apple  phil_schiller  chip  ipad_pro  overview 
8 weeks ago by rgl7194
Apple’s New iPad Pro Ad – MacStories
Fun new iPad Pro commercial by Apple. The ad follows the company's recent marketing strategy to establish the iPad Pro as "a computer unlike any computer". That may be a difficult message to get across, but Apple used a mix of features that highlight the unique nature of the iPad well: power, apps, portability, multitouch, and Apple Pencil.
Of these five categories, it is pretty obvious which is the one that Apple should focus on more going forward.
ipad_pro  commercials 
8 weeks ago by rgl7194
iPad Pro 2018 review: A computer, not a PC - Six Colors
You have to judge a product on what it is.
In starting the pricing of the 2018 iPad Pro models at $799 and $999, in comparing the power of the A12X chip inside to PC laptops, in replacing the Lightning port of previous iOS devices with the USB-C port found on Mac and PC devices, Apple is sending a clear message: The iPad Pro is not meant to be a toy or a curiosity or an alternate device. It is just as serious a device as a computer, Apple suggests, and if that’s true we should judge it accordingly.
But just because the iPad Pro needs to be taken as seriously as a computer doesn’t mean it should be judged as a PC. The iPad is not a computer, not as the term’s been defined for the past 40 years. It’s something new and different, and it excels in some ways that PCs don’t while also struggling to do some things that PCs do well.
No, the iPad Pro can’t do everything a PC can do—nor should we expect it to, because it’s not a PC. If you choose to use an iPad Pro rather than a MacBook or a Windows laptop, you are presumably doing so because some aspect of the iPad Pro makes it more appealing than those products. In other words, there’s something else it does better than those devices, making it worth the trade-off.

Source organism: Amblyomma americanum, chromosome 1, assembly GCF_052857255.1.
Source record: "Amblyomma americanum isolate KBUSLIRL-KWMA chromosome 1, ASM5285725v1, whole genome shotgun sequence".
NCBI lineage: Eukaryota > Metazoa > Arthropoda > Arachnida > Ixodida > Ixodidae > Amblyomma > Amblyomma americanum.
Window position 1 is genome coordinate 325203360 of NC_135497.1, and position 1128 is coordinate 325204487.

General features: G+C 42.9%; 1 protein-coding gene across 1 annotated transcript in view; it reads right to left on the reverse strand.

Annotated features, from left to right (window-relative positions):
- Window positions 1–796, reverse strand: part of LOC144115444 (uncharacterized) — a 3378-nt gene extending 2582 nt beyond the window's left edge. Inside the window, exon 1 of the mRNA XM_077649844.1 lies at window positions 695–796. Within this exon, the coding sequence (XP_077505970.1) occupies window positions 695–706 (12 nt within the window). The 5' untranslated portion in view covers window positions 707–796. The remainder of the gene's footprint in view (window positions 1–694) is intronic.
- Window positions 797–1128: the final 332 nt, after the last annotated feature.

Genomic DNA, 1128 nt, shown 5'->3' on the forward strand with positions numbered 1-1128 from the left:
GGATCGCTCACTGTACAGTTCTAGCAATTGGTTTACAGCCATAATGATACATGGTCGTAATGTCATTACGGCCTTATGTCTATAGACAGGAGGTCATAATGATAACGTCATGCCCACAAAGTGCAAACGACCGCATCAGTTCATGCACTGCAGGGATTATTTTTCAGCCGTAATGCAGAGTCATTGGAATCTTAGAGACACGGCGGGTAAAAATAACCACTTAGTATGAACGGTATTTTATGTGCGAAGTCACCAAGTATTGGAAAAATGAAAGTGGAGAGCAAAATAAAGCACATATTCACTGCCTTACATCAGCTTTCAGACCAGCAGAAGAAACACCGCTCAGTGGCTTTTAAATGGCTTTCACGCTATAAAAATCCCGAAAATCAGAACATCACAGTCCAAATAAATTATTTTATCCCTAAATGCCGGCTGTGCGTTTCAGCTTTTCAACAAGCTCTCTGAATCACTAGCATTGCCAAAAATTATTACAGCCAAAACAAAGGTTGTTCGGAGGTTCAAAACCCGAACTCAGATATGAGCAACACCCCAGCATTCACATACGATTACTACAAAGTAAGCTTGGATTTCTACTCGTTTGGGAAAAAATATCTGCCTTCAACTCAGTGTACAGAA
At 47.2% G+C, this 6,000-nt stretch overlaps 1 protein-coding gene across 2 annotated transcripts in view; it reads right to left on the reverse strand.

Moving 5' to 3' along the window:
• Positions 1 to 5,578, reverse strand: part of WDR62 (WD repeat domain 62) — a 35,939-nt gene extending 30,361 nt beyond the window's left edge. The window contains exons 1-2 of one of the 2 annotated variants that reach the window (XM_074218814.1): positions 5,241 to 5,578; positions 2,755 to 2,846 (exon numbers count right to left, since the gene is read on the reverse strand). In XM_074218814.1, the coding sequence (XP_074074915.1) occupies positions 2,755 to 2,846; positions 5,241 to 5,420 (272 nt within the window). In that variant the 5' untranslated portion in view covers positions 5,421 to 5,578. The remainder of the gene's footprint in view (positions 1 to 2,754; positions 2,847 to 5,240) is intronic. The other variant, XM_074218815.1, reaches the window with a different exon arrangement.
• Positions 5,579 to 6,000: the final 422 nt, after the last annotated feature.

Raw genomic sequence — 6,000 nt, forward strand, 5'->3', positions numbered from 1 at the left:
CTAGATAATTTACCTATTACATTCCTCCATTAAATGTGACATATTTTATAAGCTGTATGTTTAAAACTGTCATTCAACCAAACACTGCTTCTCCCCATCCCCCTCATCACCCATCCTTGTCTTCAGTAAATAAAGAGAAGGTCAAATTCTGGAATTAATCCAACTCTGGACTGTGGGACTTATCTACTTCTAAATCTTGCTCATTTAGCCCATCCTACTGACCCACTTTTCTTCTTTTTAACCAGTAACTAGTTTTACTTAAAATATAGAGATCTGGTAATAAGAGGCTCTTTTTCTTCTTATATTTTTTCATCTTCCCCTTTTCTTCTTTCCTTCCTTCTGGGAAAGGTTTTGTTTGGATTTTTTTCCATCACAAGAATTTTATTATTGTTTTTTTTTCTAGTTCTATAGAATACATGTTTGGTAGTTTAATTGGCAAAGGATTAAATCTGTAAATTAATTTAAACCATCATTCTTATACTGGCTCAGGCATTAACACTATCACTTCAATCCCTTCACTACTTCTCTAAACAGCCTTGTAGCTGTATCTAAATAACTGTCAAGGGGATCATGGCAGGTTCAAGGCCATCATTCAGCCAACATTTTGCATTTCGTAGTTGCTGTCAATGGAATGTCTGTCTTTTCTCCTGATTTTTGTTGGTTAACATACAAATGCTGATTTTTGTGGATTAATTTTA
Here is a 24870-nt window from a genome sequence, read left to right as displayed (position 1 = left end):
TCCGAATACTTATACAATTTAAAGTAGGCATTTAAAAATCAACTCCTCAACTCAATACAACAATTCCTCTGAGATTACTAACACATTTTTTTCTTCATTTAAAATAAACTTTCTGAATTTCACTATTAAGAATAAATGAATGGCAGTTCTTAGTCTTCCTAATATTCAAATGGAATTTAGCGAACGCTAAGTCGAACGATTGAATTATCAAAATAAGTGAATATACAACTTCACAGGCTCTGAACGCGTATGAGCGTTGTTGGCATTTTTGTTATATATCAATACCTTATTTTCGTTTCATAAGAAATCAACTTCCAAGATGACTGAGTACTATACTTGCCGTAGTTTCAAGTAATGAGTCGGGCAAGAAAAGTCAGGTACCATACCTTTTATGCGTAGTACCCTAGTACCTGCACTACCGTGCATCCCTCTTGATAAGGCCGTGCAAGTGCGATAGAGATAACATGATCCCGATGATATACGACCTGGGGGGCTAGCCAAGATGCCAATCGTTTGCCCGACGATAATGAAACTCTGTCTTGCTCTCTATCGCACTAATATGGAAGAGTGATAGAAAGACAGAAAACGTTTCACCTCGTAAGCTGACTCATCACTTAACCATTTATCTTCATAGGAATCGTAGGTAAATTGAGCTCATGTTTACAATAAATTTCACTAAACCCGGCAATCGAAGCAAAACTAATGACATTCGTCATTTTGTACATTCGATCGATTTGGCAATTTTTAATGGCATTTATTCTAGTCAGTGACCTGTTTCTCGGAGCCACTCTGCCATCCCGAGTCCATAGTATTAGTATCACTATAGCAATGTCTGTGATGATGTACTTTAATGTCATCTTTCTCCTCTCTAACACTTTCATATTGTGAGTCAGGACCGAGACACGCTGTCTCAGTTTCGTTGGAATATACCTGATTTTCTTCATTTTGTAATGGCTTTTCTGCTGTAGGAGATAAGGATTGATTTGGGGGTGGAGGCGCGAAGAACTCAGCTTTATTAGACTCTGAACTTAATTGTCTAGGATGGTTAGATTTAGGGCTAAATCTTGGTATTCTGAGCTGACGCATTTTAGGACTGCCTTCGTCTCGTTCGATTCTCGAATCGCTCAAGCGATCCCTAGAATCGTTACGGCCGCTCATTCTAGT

Better is to judge the iPad on what it is—and where its potential lies. While it’s misguided to consider the iPad’s path incomplete until it turns itself into a PC, it’s fair to ask if the spectacular hardware Apple’s developed here is being let down by its software.
The iPad Pro isn’t a PC, and shouldn’t be judged as such. It’s something new, and different. But being new and different doesn’t mean it gets a free pass. It’s still got to measure up.
You have to judge a product on what it is.
ipad_pro  review  macbook  comparo 
8 weeks ago by rgl7194
Daring Fireball: Jason Snell on the New iPad Pros: ‘A Computer, Not a PC’
Jason Snell, writing last week at Six Colors..
I simply love this review, and Snell’s perspective on the iPad in general, because Snell and I share a similar history, affinity, and expertise with the Mac. But he’s leaving me behind. I do travel with both an iPad and MacBook — but if I had to take only one it would be the MacBook, zero hesitation. I’m open to the notion that this is less about the iPad and more about me, personally.
But, I will object to one thing: the iPad feels like a young platform, yes, but it’s not young. It’s over 8 years old. Steve Jobs was still around to introduce it. When the Mac was 8 years old in 1992, System 7 had been launched and it was a very advanced platform, suitable for work of any kind. The new iPad Pro hardware might be the best consumer computer hardware ever made — the only rivals are the iPhone XS and XR. But software-wise, the iPad platform is nowhere near as far along after 8 years as the Mac was a generation ago. The iPhone is. But the iPad is not, and I don’t see how anyone can deny that.
ipad_pro  review  macbook  comparo  daring_fireball 
8 weeks ago by rgl7194
Daring Fireball: The 2018 iPad Pros
The iPad Pro is like a computer from an alternate universe. In the normal universe, Moore’s Law has stopped delivering significant year-over-year returns, and high-performance portables need fans to cool them. In the iPad universe, Moore’s Law still delivers year after year, and a super-fast, genuinely “pro” portable needs no fan...
THE BOTTOM LINE
These iPad Pros aren’t cheap. Throw in a $179 Smart Keyboard Folio and $129 Apple Pencil and even the $799 base model will run you over $1,100 all told. (The 12.9-inch Smart Keyboard Folio is $199.) But these aren’t “just tablets”. They’re tablets, yes, but there’s no just to them. Dollar for dollar, they’re a better value than any MacBook Apple has ever made. They match — and in some areas exceed — the CPU and GPU performance of MacBook Pros that cost $3000 or more. These are serious iPads for serious iPad users.
ipad_pro  review  daring_fireball 
10 weeks ago by rgl7194